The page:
Happy St Patrick’s Day!
May your blessings outnumber
The shamrocks that grow,
And may trouble avoid you
Wherever you go.
–An Irish Toast
St Patrick’s Day is celebrated annually on March 17th, the traditional religious feast day of St. Patrick and the day he is believed to have died in 460 A.D. The Irish have observed this religious holiday for hundreds of years. But, how did we come to celebrate St. Patrick’s Day in the United States?
St. Patrick is the beloved patron saint of Ireland. The Irish are famous for spinning exaggerated tales, so despite the infamous stories traditionally attributed to St Patrick, quite little is actually known about his life. We do know that St Patrick was born in Britain and that at the age of 16 was captured by Irish raiders who attacked his family’s estate. He was then transported to Ireland where he was held captive for six years, living a solitary, lonely life as a shepherd. It was then that he became a devout Christian, embracing his religion for solace. From his writing, we know that a voice, which he believed to be that of God, spoke to him in a dream, urging him to leave Ireland. He did. Walking nearly 200 miles, Patrick escaped to Britain and undertook seriously religious training.
After 15 years of study, Patrick was ordained as a priest and sent to Ireland. His mission was to minister to Christians and to convert the Irish, then pre-dominantly pagans, to Christianity. Because Patrick was familiar with the Irish language and culture from his years of captivity, he chose to incorporate Irish ritual and symbols into his teachings rather than to eradicate Irish beliefs. Thus, was born the Celtic cross. Patrick superimposed the sun, a powerful Irish symbol, onto the traditional Christian cross so that the result would seem more natural to the Irish.
Believe it or not, the first St Patrick’s Day parade was held in New York City on March 17, 1762. Irish Americans were not the first, however, to celebrate the feast of St Patrick. Irish families have traditionally celebrated the feast of St Patrick as a religious holiday for thousands of years—a great pause during the Christian season of Lent when prohibitions were lifted for one day of dancing, drinking and feasting on meat. Corned beef and cabbage anyone?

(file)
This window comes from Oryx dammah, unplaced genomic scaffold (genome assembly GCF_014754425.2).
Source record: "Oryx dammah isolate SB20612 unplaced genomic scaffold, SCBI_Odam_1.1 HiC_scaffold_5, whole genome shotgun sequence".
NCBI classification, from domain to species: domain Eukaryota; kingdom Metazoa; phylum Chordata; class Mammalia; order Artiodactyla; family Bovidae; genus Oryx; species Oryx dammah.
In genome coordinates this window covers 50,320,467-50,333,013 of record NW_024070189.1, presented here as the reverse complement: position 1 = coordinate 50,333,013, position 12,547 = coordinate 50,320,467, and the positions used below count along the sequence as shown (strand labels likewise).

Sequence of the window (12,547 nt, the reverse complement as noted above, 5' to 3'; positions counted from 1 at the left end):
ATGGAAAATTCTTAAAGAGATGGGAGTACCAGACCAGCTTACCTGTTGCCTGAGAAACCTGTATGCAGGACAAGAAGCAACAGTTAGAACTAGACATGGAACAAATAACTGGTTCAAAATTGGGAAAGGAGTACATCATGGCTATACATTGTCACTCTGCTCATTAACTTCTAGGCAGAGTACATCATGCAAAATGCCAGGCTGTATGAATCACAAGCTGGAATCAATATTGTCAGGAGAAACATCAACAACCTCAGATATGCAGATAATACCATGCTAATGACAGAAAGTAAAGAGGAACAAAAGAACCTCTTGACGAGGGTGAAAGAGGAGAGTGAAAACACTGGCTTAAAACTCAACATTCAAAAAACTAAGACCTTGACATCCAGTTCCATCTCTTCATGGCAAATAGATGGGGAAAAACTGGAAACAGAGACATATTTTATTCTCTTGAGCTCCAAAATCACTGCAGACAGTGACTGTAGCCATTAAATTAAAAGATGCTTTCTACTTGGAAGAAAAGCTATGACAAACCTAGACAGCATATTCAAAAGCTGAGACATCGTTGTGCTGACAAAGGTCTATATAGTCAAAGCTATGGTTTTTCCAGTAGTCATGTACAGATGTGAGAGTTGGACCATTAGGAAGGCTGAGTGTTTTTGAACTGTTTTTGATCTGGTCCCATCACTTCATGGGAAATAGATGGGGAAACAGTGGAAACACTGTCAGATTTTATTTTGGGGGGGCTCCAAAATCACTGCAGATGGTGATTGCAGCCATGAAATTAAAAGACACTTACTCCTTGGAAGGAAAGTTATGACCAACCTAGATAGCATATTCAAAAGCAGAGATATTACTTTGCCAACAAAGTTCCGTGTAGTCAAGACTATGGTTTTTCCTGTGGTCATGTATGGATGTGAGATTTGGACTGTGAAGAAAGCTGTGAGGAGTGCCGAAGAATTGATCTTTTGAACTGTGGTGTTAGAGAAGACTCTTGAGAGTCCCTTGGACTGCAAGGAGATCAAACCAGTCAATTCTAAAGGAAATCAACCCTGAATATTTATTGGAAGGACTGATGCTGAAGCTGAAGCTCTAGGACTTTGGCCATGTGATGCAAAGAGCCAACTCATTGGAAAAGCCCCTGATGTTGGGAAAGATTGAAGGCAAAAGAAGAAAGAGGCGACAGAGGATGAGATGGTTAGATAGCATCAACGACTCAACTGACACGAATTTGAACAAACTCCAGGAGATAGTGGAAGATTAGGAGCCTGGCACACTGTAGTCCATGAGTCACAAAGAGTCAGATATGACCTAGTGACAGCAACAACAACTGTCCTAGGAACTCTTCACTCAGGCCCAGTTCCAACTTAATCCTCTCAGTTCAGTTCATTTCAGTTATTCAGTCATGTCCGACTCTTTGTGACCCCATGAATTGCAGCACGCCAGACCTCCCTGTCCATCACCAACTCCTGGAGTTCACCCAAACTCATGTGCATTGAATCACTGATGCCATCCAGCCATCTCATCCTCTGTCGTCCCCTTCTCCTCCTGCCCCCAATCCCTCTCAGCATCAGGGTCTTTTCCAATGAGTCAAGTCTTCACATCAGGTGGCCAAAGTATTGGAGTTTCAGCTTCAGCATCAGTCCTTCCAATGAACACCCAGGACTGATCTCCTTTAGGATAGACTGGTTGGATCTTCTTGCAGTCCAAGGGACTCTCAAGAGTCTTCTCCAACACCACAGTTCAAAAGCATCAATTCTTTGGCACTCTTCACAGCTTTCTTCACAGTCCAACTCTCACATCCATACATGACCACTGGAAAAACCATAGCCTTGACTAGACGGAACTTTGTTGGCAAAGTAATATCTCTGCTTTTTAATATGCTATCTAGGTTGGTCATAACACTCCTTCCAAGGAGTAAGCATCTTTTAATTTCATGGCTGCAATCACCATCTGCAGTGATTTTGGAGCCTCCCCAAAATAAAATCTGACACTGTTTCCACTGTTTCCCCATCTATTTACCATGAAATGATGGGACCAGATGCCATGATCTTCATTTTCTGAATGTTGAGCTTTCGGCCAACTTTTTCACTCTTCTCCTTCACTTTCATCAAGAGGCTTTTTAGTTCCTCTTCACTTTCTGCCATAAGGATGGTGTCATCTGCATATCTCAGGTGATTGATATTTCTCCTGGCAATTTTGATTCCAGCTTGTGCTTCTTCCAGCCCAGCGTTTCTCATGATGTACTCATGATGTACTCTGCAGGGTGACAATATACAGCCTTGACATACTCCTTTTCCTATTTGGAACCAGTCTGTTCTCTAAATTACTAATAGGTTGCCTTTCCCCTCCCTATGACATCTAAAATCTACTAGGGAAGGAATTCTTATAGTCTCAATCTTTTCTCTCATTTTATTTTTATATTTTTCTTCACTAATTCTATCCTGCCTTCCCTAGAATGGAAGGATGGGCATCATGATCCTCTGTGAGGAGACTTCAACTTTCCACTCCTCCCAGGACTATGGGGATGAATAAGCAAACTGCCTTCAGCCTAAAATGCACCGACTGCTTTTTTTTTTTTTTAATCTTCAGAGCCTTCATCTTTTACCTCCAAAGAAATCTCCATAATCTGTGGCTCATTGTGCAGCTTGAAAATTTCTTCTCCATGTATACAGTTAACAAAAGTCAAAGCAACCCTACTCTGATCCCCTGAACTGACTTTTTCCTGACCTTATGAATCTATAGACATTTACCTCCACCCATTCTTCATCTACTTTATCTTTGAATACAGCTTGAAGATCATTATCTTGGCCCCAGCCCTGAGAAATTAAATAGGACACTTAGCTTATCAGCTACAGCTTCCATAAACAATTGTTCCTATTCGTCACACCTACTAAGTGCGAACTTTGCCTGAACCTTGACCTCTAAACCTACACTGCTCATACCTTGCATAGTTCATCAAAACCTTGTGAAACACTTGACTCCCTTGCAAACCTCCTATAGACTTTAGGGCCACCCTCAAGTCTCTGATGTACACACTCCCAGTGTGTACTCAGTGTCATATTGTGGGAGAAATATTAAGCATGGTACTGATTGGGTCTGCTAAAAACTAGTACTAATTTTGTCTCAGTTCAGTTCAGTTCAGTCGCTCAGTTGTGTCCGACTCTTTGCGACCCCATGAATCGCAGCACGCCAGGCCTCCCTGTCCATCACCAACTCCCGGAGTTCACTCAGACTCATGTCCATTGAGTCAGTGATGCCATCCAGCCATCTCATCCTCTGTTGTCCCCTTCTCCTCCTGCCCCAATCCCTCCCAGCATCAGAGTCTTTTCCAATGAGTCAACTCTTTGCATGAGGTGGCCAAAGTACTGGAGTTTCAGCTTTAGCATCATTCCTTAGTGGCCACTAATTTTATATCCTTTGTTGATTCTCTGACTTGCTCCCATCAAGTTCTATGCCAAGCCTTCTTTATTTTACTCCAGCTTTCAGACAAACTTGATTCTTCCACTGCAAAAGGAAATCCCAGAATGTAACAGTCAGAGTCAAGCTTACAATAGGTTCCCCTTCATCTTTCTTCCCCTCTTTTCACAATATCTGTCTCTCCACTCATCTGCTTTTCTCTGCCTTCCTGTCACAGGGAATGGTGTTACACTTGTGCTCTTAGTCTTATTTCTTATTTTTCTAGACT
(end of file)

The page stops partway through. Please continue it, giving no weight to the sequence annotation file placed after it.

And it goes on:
The history of St Patrick’s Day in America, however, begins with Irish soldiers serving in the British army. Befitting of the Irish, it is a tale of Irish patriotism and evolving political power. That very first parade in New York City not only helped the homesick Irish soldiers connect with their roots through the familiar strains of traditional Irish music—usually featuring bagpipes and drums, but also helped them to connect with one another, finding strength in numbers. Over the years as nearly a million Irish immigrants fled to America in the wake of the Great Potato Famine, St Patrick’s Day parades became a display of solidarity and political strength as these often ridiculed Irish immigrants were frequently victims of prejudice. Soon enough, their numbers were recognized and the Irish soon organized and exerted their political muscle, becoming known as the “green machine”.
Today, St Patrick’s Day celebrations abound. Decidedly less religious, St Patrick’s Day celebrations continue to be a show of Irish strength and patriotism. So, get our your green and get ready to celebrate!